By Eve J. Brown

Director, Suffolk Law IP and Entrepreneurship Clinic

I’m often asked by people considering law school what law students can do in the Intellectual Property Entrepreneurship Clinic. “Who are our clients?” “What kind of cases can I handle before I pass the bar?” And probably most appropriately, “Will I learn what it means to be an IP lawyer?”

In answer, here are my Top 5 Things to Know about our Intellectual Property Entrepreneurship Clinic at Suffolk:

(1) What It Is The Suffolk University Law School Intellectual Property & Entrepreneurship Clinic (“IPEC”) offers pro bono legal services to those who create and innovate. Each year, eight students in their final year of law school enroll in the clinic and work at least 15 hours per week on real client matters. With eight students, we can handle about 25-40 cases each year. I meet with each student individually once a week to talk about each case and provide one-on-one training. We also meet as a group every week to talk about cases, share best practices and discuss ethical issues that arise, reflect on what we’re learning, and discuss practical lawyering skills.

(2) Clients Students counsel real clients on an extensive range of IP and related business issues. Some of the clients of the clinic include:

  • Artists, authors, designers and musicians who want to protect their creative efforts
  • Innovators who seek to protect their inventions
  • Entrepreneurs, established corporations and nonprofit organizations with trademark, trade secret, trade dress, contracting and licensing needs
  • Individuals and businesses hoping to acquire or assign intellectual property rights

(3)  Student Tasks Our clinic students take primary responsibility for all client matters, under my supervision (under state law, all student attorneys must be supervised by a licensed attorneys). In addition to responsibilities like interviewing clients and legal research, students can expect to gain hands-on experience in:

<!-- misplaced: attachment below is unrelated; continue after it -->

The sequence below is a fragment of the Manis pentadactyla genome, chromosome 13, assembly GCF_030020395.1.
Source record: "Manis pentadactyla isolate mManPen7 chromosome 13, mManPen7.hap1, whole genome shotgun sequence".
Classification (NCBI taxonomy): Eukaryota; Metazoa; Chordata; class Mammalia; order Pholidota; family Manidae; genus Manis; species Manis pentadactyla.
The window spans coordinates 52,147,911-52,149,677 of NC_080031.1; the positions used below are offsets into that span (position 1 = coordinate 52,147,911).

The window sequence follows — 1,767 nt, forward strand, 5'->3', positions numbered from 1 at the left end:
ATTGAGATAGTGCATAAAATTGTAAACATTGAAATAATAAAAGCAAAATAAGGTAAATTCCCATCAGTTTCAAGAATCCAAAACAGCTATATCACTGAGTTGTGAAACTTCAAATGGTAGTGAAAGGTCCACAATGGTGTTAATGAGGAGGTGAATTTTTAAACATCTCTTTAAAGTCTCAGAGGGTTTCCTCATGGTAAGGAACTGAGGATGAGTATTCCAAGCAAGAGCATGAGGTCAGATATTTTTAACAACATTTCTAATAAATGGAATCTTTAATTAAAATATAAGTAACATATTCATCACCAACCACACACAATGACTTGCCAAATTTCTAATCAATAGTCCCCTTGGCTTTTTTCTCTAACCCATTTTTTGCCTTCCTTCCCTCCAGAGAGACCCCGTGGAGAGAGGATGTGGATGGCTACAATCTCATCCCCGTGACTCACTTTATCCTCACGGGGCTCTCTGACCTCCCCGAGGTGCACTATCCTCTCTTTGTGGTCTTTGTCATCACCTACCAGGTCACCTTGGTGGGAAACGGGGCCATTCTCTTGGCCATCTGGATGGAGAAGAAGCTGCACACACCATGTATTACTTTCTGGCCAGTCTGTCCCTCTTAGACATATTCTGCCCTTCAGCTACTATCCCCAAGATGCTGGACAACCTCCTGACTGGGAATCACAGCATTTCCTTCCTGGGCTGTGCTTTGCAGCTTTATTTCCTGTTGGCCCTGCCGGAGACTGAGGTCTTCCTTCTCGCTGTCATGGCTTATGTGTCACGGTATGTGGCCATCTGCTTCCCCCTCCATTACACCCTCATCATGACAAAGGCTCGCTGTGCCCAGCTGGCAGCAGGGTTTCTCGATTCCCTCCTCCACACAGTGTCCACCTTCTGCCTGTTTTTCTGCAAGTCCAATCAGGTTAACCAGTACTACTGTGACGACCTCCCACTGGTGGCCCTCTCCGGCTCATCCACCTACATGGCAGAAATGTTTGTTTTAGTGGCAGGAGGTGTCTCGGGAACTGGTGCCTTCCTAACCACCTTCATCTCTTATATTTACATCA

• Mediating disputes
  • Drafting transactional and litigation documents
  • Interacting with the U.S. Copyright Office, the U.S. Patent and Trademark Office, and the Trademark Trial and Appeal Board
  • Counseling clients on strategies for identifying and safeguarding protectable information
  • Registering copyrights and trademarks
  • Negotiating licenses
  • Drafting nondisclosure agreements
  • Prosecuting and defending infringement claims
  • Representing clients in trademark opposition and cancellation proceedings
  • Incorporating and advising start-ups

(4) Maintaining Case Files Clinic students are required to maintain case files for all cases and projects just like lawyers in the real world. Students learn to organize and maintain both electronic and hard copy files, and to keep track of overlapping dockets and deadlines.

(5) Becoming Uniquely Marketable Clinic students get practical, hands-on experience that makes them more competitive in the legal marketplace. This is especially important because intellectual assets are increasingly vital to promoting innovation and creativity. Particularly in Boston, where many of our graduates practice, innovation-based clients such as start-ups and small ventures represent a substantial percentage of available work.

For more information about Suffolk Law’s Intellectual Property and Entrepreneurship Clinic, visit